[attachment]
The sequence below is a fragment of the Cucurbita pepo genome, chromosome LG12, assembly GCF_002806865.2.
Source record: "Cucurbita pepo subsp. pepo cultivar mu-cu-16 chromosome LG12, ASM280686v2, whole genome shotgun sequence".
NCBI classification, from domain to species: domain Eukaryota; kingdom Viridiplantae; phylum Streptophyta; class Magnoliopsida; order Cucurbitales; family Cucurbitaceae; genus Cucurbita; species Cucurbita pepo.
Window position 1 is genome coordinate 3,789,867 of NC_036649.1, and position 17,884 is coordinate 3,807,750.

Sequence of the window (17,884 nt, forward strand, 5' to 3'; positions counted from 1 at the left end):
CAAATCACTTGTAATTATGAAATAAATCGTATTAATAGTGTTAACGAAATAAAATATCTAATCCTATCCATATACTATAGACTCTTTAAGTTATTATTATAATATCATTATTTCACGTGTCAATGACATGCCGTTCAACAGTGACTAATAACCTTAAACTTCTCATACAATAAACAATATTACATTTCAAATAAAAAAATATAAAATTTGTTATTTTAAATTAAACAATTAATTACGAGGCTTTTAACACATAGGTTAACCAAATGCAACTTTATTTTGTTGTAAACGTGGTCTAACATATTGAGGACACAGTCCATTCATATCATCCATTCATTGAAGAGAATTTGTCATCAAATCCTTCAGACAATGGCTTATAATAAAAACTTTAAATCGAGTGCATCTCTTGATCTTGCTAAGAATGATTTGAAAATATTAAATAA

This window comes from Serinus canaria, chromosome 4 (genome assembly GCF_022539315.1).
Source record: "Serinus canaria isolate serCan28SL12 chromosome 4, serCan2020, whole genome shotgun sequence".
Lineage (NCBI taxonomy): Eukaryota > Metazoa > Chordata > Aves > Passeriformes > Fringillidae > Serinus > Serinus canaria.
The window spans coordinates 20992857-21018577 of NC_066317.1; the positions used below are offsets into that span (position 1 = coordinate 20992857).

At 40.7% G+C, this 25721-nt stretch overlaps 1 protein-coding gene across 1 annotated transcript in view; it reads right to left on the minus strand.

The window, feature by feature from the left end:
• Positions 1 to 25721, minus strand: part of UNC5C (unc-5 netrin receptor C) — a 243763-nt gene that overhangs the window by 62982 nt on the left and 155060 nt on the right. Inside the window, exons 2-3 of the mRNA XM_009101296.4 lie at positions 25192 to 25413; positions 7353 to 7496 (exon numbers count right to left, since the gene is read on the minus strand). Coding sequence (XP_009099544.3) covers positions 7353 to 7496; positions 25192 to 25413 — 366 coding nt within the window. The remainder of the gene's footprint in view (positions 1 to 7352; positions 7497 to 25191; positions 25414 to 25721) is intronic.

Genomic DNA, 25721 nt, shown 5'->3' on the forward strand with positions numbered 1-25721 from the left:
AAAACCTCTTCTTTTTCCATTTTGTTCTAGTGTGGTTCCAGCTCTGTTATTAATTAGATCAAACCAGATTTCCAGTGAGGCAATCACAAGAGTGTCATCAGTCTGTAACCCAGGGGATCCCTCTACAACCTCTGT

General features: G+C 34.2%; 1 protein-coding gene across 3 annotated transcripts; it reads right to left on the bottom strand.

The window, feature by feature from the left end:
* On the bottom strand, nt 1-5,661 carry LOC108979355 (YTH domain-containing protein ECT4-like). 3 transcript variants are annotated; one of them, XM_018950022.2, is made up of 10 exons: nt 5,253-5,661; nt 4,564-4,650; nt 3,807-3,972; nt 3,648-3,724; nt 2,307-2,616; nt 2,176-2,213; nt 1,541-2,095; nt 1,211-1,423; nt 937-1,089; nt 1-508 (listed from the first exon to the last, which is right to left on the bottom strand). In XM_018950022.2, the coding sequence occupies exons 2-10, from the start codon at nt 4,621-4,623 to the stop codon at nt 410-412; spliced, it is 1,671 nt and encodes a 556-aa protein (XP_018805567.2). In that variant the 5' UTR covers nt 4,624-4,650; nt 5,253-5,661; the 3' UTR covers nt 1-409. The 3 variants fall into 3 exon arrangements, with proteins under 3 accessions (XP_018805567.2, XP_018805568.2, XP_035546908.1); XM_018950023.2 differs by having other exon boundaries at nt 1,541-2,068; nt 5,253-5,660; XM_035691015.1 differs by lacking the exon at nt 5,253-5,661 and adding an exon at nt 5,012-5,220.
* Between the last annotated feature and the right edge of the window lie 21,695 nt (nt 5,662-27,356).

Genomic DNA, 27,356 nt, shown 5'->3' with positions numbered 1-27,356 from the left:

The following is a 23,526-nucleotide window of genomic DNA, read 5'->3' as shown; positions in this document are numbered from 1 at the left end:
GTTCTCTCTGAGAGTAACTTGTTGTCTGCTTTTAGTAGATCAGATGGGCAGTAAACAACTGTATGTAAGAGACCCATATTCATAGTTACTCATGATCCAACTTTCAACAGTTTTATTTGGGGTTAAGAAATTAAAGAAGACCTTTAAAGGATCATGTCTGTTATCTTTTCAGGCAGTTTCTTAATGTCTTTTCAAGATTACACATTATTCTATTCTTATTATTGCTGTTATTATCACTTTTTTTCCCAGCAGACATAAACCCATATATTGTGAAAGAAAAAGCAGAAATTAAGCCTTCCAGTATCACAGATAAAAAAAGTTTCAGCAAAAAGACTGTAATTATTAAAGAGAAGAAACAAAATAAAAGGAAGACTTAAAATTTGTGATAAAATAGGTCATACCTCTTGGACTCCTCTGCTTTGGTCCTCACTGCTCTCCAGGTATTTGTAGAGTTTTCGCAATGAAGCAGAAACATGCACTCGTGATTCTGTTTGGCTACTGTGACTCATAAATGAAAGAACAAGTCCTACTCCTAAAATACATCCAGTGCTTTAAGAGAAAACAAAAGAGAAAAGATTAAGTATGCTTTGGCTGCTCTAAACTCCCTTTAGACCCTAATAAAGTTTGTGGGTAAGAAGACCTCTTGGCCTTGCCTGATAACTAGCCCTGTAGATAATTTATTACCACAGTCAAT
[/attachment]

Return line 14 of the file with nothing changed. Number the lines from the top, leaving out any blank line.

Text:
Genomic DNA, 25721 nt, shown 5'->3' on the forward strand with positions numbered 1-25721 from the left: